It is immaterial whether the foreign court had subject-matter or personal jurisdiction under the applicable foreign law. The Ontario court is only interested in whether the foreign court could properly assert personal jurisdiction pursuant to Canadian conflict of laws rules. Parsons v. McDonald’s Restaurants of Canada Ltd., 2004 CanLII 28275,  O.J. No. 83 (S.C.J.); Moses v. Shore Boat Builders Ltd., 1993 CanLII 2276.
The real and substantial connection standard is the same whether the foreign judgment resulted from contested proceedings or by default, absent unfairness or “equally compelling reasons.” Beals at ¶ 31.
In our example, the Michigan court properly assumed jurisdiction over the Ontario party on the basis that the parties consented to jurisdiction, and because of a real and substantial connection between the subject-matter of the litigation and the jurisdiction:
- The contract for the purchase and financing of the travel trailer, was governed by the “Internal Laws of the State of Michigan”;
- The subject loan was originated and “made” in the State of Michigan/the Ontario party applied for and executed the contract in the State of Michigan, and received and used the loan proceeds there;
- The contract was breached in the State of Michigan;
- The damages suffered by the lender were suffered in the State of Michigan;
- The travel trailer, the collateral that was the subject of the contract, was liquidated in the State of Michigan, and deficiency loan balance generated therefrom; and
- The lender conducts its business in the State of Michigan.
Indeed, the first four points above would be more than sufficient ground for an Ontario court to assume jurisdiction in relation to an out of province defendant where the proceeding consisted of: (i) a contract made in Ontario; (ii) a contract governed by the laws of Ontario; (iv) a breach of contract in Ontario; and/or (iv) damages suffered in Ontario. As it is determined that the Michigan Court properly assumed jurisdiction, the Michigan Judgment is prima facie enforceable. Ontario Rules of Civil Procedure, Rule 17.02(f), (g), (m); Beals, ¶¶ 29 and 37.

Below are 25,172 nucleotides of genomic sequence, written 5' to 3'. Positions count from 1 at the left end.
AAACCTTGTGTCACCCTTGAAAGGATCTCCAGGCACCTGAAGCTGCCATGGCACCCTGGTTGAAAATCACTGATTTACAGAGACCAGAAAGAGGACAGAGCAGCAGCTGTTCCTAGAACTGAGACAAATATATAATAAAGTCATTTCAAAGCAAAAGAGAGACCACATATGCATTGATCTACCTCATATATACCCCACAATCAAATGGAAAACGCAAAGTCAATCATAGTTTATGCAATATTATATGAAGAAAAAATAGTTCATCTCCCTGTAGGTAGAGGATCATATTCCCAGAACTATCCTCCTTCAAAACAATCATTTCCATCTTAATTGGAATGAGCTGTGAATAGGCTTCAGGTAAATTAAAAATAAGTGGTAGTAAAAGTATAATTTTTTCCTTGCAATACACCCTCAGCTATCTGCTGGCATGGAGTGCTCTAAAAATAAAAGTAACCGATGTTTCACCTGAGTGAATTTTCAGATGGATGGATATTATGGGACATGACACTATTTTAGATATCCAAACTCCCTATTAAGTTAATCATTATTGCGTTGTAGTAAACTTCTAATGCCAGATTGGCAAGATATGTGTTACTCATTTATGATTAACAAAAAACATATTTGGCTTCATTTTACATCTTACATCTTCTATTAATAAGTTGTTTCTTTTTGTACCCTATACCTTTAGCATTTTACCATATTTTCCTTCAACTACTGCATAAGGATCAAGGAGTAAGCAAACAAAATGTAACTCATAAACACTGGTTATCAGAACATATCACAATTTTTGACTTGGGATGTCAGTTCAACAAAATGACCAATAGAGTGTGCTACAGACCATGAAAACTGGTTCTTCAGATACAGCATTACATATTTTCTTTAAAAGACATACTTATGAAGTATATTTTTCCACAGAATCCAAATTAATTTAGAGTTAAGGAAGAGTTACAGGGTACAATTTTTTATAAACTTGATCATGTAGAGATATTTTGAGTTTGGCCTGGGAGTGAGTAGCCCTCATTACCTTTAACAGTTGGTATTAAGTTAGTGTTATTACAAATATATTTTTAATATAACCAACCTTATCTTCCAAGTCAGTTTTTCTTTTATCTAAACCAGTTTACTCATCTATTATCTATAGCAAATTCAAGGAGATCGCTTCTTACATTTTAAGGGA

B. Do any of the defenses to enforcement apply?
Once it has been established that the Michigan court had properly assumed jurisdiction of the case, the burden shifts to the Ontario party to establish, on a balance of probabilities, the applicability of any of the defenses to enforcement of the Michigan judgment. Beals at ¶¶47, 59, and 64; see also at para. 211.
i. Fraud does not apply
The evidence in the Michigan lawsuit is presumed not to have been tainted by fraud. Where the Ontario party fails to defend the Michigan lawsuit, they are barred from attacking the evidence presented to the Michigan case. As the Supreme Court of Canada stated in Beals:
Where the foreign default proceedings are not inherently unfair, failing to defend the action, by itself, should prohibit the defendant from claiming that any of the evidence adduced or steps taken in the foreign proceedings was evidence of fraud just discovered. […]
In the present case, the appellants made a conscious decision not to defend the Florida action against them. The pleadings of the respondents then became the facts that were the basis for the Florida judgment. As a result, the appellants are barred from attacking the evidence presented to the Florida judge and jury as being fraudulent.
Beals at ¶¶53-54.
Only if there were “evidence of fraud before the [Michigan court] that could not have been discovered by reasonable diligence” might the Ontario court be justified in refusing to enforce the Michigan judgment on the basis of fraud. Beals at ¶53. In this case, there was a lawful contract, and the exchange of goods and money. There was no evidence of fraud.